Wednesday, 28 March 2012

Growing Enviornments



The following is an excerpt from my presentation of An Enviornmental Approach To Golf Architecture. This section was from the section on the importance of growing enviornments in the quest to lower inputs. (Inputs would be defined as water, fertilizer, herbiciide and pesticide)



The only way to lower inputs is by concentrating on growing environments. Architects need to spend far more effort making sure ever green site is an excellent place to grow turf and a lot less time worrying about aesthetics.

The simply answer is that any tree interrupting 5 hours of morning sun and nine hours of daily sun is an impediment to an environmentally sensitive approach to maintenance. Ask the clubs that I work with, I am a ruthless tree hater, but that’s the only way to achieve the goal of healthy turf.



One of the reasons the British courses can get away with minimal inputs is the growing environments. They receive full sun, are wide open to the wind and in most cases are built on well drained soils. We can’t duplicate those conditions but we can cut enough trees for adequate light and airflow.

Soils are a little tougher issue here. Most of our soils are tight and yet in most instances very little has been done to improve the drainage. Greens should be a given, but so should chipping areas, approaches, fairway hollows and even under some key tees if we want to reduce the inputs. We need to address compaction and moisture as much as sunlight and airflow if our intention is minimal inputs.



The biggest change everyone needs to make is their view of trees. Environmentalists want us to reduce our inputs and use less water, but they also want us to keep as many trees on the site as we can. What they fail to see is the contradiction they create. The trees will always out-compete the turf and the superintendent will be forced to supplement the turf to help it survive. The trees have to go in order to promote sustainability. Tree by-laws are now the greatest detriment to a better environmental solution and we need to lobby to make that clear.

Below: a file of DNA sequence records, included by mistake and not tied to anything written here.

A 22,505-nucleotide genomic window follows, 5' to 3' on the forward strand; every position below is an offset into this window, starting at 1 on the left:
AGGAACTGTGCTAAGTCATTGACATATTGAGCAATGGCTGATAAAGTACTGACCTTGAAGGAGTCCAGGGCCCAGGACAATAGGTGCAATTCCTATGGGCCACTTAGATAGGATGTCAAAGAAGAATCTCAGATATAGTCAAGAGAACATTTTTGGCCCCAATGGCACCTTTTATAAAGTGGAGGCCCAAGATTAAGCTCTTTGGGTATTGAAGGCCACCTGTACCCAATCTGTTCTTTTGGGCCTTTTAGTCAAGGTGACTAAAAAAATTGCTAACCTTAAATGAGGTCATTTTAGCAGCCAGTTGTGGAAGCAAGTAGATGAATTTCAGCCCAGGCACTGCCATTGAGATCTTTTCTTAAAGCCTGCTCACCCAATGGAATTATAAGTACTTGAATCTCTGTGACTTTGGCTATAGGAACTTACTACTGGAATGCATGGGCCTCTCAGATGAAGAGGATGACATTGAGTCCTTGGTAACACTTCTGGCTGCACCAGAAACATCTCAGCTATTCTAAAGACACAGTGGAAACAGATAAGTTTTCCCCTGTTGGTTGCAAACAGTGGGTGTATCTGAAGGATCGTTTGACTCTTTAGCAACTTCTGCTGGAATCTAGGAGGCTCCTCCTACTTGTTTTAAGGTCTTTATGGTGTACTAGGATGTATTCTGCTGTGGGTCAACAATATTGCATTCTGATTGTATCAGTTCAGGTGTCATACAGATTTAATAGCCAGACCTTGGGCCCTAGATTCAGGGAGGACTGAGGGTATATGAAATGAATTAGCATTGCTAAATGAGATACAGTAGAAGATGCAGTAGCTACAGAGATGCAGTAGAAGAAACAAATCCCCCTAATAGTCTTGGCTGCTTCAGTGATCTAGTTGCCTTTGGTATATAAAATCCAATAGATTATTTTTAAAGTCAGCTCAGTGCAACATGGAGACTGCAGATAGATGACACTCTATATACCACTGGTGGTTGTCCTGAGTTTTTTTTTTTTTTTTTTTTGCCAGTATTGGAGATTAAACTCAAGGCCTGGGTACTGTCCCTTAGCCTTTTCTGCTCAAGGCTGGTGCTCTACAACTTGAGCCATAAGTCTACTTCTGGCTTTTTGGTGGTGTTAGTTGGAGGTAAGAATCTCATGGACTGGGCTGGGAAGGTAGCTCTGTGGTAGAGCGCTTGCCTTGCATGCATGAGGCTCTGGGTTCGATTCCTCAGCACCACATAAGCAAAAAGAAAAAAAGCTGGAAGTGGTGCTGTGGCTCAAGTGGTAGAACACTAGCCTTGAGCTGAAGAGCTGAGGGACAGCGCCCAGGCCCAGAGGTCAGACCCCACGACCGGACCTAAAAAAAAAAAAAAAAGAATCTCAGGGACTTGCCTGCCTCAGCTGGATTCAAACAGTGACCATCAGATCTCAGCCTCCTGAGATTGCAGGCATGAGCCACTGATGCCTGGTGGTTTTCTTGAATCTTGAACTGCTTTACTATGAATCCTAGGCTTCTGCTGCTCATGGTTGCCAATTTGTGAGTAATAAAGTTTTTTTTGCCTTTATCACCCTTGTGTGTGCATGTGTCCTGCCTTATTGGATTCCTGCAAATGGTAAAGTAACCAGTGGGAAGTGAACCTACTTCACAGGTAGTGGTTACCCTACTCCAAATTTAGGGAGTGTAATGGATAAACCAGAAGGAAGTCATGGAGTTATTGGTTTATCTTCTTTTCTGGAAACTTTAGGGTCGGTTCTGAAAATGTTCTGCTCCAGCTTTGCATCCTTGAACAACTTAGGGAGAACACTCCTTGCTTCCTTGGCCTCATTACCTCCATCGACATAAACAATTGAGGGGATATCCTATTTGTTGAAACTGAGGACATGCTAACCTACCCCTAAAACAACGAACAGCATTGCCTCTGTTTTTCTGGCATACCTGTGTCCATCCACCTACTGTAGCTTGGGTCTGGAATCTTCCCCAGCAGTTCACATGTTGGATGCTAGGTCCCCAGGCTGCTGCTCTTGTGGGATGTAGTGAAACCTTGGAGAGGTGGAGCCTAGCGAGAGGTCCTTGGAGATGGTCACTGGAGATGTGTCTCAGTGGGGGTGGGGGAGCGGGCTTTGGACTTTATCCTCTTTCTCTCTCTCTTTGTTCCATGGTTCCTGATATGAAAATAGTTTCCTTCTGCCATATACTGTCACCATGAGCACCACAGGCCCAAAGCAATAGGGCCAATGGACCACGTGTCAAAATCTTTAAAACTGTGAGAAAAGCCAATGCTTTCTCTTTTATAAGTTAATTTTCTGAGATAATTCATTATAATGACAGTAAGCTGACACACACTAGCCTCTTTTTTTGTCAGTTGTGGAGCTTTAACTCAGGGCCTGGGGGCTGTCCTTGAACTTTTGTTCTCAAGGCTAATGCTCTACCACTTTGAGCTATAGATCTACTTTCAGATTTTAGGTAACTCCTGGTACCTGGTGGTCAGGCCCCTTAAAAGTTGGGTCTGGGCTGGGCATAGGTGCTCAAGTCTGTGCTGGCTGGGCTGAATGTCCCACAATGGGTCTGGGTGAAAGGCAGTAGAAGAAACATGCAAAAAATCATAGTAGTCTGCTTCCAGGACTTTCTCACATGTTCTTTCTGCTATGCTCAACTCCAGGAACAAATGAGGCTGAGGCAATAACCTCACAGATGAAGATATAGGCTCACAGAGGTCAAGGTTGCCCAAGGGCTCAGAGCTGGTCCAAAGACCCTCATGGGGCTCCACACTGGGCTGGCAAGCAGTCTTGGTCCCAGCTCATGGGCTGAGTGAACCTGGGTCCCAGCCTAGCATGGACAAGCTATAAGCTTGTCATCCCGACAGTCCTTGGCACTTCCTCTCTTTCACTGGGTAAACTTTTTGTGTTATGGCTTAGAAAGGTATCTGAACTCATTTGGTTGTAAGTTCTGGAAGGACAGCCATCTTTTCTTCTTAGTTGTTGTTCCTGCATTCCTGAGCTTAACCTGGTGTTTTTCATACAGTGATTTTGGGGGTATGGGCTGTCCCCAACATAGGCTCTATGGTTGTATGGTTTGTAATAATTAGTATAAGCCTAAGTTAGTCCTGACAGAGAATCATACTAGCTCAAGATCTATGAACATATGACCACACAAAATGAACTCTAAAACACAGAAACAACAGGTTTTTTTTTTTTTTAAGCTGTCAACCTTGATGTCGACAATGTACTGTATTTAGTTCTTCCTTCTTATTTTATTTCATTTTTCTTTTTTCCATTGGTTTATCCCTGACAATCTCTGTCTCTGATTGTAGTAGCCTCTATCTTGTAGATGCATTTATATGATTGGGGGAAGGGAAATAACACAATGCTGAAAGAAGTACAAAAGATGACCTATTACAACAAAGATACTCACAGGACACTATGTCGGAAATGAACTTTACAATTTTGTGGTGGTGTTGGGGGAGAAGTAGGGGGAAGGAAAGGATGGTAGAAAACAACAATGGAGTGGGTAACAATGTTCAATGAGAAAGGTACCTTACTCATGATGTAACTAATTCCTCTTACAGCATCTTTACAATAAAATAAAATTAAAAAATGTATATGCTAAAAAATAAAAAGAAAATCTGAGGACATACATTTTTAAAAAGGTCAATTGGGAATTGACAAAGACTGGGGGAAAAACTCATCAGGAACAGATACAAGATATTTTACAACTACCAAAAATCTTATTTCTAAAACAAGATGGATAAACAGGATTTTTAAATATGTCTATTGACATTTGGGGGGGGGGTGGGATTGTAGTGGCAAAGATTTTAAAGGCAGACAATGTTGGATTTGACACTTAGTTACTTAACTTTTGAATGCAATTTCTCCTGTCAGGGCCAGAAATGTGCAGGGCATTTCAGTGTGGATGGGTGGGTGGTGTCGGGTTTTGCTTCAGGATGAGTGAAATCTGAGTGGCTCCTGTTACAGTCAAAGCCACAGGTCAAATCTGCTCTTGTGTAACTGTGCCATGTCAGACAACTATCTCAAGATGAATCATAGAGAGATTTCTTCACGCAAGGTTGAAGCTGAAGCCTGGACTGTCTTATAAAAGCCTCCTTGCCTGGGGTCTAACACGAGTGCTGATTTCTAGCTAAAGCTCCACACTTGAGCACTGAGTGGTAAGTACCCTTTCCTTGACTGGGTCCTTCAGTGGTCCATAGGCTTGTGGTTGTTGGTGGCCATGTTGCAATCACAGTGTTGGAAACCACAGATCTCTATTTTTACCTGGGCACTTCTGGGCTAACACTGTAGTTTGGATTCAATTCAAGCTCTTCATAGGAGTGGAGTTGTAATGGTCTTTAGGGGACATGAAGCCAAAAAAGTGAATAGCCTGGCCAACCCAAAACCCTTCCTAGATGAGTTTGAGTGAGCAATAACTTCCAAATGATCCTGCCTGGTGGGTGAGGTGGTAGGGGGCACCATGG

The reality is the more trees we remove around the golf course, the less likely we are to require input and the more likely we are to promote the turf we want to develop. It’s imperative that we eliminating shade, root competition and create airflow if we want to produce optimal conditions.

8 comments:

  1. I can understand the issues that golf courses stir within environmentalists but really most have been intergrated into a natural wildlife area quite well and golf only happens when the suns up!

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  2. Ian, I couldn't agree more. Having worked in the industry for almost 15 years in a variety of locations the relationship is clear to me. Shaded environments , especially green sites, require much higher fungicide inputs in order to produce even mediocre turf. Maximizing photosynthesis and reducing the period of leaf wettness are critical to producing healthy plants that can survive the stress of being managed as a playing surface for the game of golf. Plants only grow when the sun's up!

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  3. Its often the simplest things that lead to healthy turf. I think from an architectural point of view the trees become an issue when they are meant to "frame" a green site. Owners and golfers love the aesthetics and the depth perception aid, but neither is aware of the problems this approach gives superintendents. I agree that it needs to start from a design standpoint...we need to sacrifice a little intimacy in order to become truly sustainable. thanks ian
    paul m

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  4. Trees can be and should be (in many cases) a key element of a course design providing shot value opportunities and environmental, sight and acoustic advantages. We all know the turf management problems trees present. However, I have yet to find a golfer who finds clear-cutting an attractive solution and golfers still pay the bills. (I say this knowing the long term cost of tree maintenance and associated extra turf care costs.)

    CEC

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    Replies
    1. Ian,
      How soon after significant clearing would you expect to see improvements?
      It seems most members are overly protective when it comes to tree maintenance. Do you find its best to clear in stages and let them warm to it. Or just go to town?

      Benny

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    2. Sorry CEC, but trees should never play a role in strategy. Healthy turf is just as good as trees. Thing is, you can't hug grass like you can a tree.

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    3. Benny,

      If the green site is heavily shaded - between 10 and 15 years to convert the turf (either through natural selection or over-seeding or both) back to something more sustainable.

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  5. CEC,

    Golfers never pay to play dead turf

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